• Select k key randomly from P to form a key ring.

• Load the key ring to a node.

• Save the key identifier of a key ring and associated sensor identifier on a trusted controller.

• Load controller nodes with the keys they share with individual nodes.

In the shared-key discovery phase a node tries to find a neighbor within its communication range to whom it shares key. Two nodes can discover if they have a shared-key by broadcasting the list of key identifiers of the keys on their key rings. So, if corresponding nodes share a key, they will find a common key identifier and communication between those neighboring nodes will be secured. But, as the keys are chosen randomly, same key can be shared by more than a pair of nodes

After the completion of shared-key discovery phase, some pairs of nodes can be found that do not share a key but connected by a path consist of node pairs that share a key. In the path-key establishment phase a path-key is assigned to those selected pairs of nodes. Path keys are chosen from the unassigned keys left in the key rings.

Key Revocation
Key revocation is necessary when a node in the network is compromised. When a node is compromised, the associated controller node broadcasts a message containing signed key identifiers to request revoking the corresponding keys. After receiving the revocation message, each node verifies the signature of the key identifiers finds those key identifiers in its key ring and removes the corresponding keys. Removal of keys certainly will affect some of the links to disappear and those nodes will have to restart the shared-key discovery phase and likely path-key establishment phase.

Re-keying is needed when a node wants to revoke its keys (i.e., self-revocation) or lifetime of a key expires. Re-keying does not require any network wide message broadcast from a controller node and hence simple. As like key revocation the affected nodes after expired keys are revoked, need to start the shared-key discovery phase and possibly path-key establishment phase


This key management scheme is simple and considers the low computational power of the nodes. Based on the operational requirement, design parameters can be adopted. Like for a higher probability of finding a shared key between any two nodes, higher number of keys should be required in a key ring and so as the size of the key pool.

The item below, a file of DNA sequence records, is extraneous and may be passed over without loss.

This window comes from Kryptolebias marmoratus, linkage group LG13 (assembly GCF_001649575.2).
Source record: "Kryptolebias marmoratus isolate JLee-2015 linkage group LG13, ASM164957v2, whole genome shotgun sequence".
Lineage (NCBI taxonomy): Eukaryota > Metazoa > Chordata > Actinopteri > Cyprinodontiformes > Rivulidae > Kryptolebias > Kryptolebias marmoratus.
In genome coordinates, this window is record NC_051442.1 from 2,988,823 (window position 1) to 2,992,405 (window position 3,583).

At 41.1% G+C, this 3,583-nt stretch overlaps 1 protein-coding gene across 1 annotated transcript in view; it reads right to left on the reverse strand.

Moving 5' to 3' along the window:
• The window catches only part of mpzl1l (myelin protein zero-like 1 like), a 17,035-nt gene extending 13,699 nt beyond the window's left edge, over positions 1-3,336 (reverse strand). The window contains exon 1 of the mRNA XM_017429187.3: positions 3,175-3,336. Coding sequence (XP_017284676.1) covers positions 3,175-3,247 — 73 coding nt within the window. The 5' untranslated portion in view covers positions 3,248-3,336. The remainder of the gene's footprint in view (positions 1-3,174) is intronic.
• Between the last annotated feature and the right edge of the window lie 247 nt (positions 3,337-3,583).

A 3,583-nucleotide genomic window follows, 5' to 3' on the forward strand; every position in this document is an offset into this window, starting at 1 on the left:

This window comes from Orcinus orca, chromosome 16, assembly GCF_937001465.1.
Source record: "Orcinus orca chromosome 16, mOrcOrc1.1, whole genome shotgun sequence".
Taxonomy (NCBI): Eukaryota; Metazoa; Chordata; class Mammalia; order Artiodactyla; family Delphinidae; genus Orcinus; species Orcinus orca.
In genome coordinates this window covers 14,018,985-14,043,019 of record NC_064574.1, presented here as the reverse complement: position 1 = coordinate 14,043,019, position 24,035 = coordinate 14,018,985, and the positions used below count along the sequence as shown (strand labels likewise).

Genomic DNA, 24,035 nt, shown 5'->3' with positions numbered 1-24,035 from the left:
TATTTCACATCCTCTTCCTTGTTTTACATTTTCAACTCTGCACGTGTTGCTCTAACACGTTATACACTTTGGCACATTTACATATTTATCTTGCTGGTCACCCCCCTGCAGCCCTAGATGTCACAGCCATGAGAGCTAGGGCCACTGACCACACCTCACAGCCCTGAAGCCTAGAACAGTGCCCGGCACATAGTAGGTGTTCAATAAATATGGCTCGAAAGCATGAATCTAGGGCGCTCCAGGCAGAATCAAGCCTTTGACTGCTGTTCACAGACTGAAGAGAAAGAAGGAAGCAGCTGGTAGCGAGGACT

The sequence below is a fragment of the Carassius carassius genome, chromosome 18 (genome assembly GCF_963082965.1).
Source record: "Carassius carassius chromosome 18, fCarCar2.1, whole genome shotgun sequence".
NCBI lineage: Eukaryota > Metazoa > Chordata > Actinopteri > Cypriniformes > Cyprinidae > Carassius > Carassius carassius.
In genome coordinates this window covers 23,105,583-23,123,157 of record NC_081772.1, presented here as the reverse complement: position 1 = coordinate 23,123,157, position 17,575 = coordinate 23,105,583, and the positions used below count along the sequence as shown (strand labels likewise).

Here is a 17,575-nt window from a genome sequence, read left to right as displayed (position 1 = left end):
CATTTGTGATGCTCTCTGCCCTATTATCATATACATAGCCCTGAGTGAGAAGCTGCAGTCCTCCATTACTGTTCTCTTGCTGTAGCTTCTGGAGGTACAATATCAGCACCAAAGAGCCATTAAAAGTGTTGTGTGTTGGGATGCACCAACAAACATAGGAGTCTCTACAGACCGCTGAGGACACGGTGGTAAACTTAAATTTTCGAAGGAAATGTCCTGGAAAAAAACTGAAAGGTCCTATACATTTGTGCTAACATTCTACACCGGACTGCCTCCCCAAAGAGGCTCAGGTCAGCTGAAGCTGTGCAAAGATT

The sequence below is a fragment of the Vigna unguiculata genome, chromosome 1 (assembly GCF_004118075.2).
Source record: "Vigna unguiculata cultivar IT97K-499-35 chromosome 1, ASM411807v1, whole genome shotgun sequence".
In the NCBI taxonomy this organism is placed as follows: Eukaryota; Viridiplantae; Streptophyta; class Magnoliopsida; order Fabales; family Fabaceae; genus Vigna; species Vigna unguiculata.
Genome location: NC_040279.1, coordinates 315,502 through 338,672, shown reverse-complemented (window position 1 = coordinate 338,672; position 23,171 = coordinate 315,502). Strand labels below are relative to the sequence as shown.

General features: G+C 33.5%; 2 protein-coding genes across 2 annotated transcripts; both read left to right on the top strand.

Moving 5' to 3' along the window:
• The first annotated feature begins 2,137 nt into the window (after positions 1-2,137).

Looking to the fact that ad hoc networks are dynamic in nature, network topologies cannot be determined before deployment, low energy constraint devices etc; a key pre distribution scheme would be a better solution.

The scheme uses symmetric encryption which is fast and requires less computational operations. It ensures confidentiality. The proposed key pre-distribution scheme requires the availability of a trusted third party (i.e., large key pool) in the initialization phase to pre-load each node with a key ring and corresponding key identifies. So, it is evident that if the trusted third party is compromised, whole network will be in secured. This could be a limitation to apply this technique in many ad hoc network scenarios. In most of the ad hoc network scenario nodes do not know each other before deployment and get to know each other when they meet. Consider the scenarios like an emergency rescue, battlefield communication and conferencing. It is very likely that nodes in these cases do not have any prior knowledge to which it is going to meet. So, it is impractical to contact to same trusted third party for pre-distribution of keys. So, sharing the key pre-distribution task to all the nodes such that each node contributes in the key pre-distribution phase would be a viable solution.